Welcome to the Immunology Module! After carefully reviewing all relevant posts from the top 50 sites of the Social Media Index, the ALiEM AIR Team is proud to present the highest quality online immunology content. Below we have listed our selection of the 4 highest quality blog posts within the past 12 months (as of July 2017) related to immunology emergencies. These are curated and approved for residency training by the AIR Series Board. We have identified 0 AIRs and 4 Honorable Mentions. We recommend programs give 1 hour (about 15 minutes per article) of III credit for this module.
Case: A 24 year old male presents with right sided lip swelling that began several hours ago. This is the second time he has had this type of swelling. His mother has also had this before. He currently has no urticaria, dyspnea, wheezing, or stridor. What is the cause of this patient’s symptoms?
You’re a recent graduate picking up an extra shift in a small ED somewhere north of here. At 3 AM an obese 47 year-old woman presents with shortness of breath and difficulty speaking after eating a Snickers bar an hour earlier. She admits to history of HTN, peanut allergy, and a prior intubation for a similar presentation. She is becoming more obtunded in the resuscitation room as you are collecting your history. A glance at the monitor shows:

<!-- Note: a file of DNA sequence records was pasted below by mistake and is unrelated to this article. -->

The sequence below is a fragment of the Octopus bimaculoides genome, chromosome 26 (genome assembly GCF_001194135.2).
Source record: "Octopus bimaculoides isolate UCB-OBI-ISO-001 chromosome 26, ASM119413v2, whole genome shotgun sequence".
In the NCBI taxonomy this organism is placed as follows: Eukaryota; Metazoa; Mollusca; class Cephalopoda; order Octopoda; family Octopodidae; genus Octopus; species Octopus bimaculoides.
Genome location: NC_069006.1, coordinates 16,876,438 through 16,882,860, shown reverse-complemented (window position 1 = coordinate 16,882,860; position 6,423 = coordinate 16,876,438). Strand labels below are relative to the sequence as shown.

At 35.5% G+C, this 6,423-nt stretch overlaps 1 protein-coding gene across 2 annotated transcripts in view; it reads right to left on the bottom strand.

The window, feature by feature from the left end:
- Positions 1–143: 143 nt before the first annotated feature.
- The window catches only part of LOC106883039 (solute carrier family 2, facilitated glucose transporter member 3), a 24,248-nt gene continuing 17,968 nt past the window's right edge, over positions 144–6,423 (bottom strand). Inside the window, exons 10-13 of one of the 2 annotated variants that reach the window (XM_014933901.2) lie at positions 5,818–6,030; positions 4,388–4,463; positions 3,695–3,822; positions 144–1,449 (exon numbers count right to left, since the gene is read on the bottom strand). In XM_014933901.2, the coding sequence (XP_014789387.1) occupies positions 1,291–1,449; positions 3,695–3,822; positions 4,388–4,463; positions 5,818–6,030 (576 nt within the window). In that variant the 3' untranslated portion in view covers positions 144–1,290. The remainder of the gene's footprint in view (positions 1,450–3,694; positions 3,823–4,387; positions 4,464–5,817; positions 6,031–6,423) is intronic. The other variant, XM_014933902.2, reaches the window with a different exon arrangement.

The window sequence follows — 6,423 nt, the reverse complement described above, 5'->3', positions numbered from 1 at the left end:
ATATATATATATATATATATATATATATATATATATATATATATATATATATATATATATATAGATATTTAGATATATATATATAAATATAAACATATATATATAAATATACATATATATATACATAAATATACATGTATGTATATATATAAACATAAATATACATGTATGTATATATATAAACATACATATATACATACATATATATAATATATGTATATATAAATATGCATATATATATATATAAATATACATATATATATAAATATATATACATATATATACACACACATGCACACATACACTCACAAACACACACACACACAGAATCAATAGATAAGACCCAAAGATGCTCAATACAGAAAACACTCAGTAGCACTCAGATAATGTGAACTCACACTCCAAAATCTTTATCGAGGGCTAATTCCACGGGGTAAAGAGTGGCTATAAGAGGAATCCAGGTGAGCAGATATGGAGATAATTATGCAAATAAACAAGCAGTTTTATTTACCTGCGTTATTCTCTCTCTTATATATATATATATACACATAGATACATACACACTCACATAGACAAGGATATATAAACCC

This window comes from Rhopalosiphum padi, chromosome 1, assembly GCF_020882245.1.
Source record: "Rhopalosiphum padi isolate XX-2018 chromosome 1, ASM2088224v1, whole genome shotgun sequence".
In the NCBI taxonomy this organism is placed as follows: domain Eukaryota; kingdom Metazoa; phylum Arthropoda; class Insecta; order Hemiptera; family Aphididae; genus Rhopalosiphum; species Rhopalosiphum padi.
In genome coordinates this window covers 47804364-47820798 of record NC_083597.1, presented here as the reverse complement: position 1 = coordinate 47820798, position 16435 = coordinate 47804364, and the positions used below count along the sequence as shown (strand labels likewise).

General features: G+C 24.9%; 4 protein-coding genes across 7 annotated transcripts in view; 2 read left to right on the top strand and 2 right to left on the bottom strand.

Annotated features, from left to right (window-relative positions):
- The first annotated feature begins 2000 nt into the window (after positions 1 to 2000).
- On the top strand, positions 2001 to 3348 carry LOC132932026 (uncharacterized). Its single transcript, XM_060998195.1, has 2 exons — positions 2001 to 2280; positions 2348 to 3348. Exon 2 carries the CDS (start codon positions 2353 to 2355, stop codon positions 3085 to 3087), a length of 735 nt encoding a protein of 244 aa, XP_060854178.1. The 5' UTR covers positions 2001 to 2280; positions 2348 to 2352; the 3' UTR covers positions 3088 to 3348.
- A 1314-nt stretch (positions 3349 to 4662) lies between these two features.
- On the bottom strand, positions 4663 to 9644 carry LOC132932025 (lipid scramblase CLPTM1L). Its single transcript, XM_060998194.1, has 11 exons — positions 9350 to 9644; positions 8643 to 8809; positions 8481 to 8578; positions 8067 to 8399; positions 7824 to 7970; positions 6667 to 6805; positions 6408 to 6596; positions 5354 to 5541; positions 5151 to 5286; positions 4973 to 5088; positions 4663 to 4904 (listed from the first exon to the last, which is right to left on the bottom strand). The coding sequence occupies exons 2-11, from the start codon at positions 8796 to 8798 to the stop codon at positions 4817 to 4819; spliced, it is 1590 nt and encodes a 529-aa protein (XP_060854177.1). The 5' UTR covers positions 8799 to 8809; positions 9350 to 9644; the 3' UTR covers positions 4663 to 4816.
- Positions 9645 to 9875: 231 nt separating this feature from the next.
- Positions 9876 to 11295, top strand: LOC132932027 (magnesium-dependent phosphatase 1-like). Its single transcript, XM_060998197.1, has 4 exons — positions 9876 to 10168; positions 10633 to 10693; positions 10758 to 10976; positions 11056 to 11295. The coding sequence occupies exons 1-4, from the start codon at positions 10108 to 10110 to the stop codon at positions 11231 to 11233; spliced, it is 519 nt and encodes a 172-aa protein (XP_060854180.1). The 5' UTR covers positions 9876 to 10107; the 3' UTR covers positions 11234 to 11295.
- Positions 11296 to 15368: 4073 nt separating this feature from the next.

- HR 130
- BP 68/40
- O2 saturation 89% on room air
Anaphylaxis is one of the most under-appreciated and under-treated conditions in the Emergency Department. A common misperception is that you need hypotension to diagnose it. Below is a brief summary of the diagnostic criteria and ED treatment protocol. Immediate administration of IM epinephrine is critical.
A major challenge is deciding which patients can go home and which need to be admitted, because of the risk of “rebound” or a biphasic anaphylactic response. This may occur as late as 72 hours later, but typically occur within the first 24 hours. There isn’t a good answer for this.
Recently, a patient presented with angioedema after starting taking an ACE-inhibitor. There was upper lip swelling, similar appearing to the case above. He also experience a hoarse voice. Before the advent of fiberoptic nasopharyngoscopy, it was assumed that there may be laryngeal edema. Fortunately, using technology, we were able to visualize a normal epiglottis and a grossly normal laryngeal anatomy.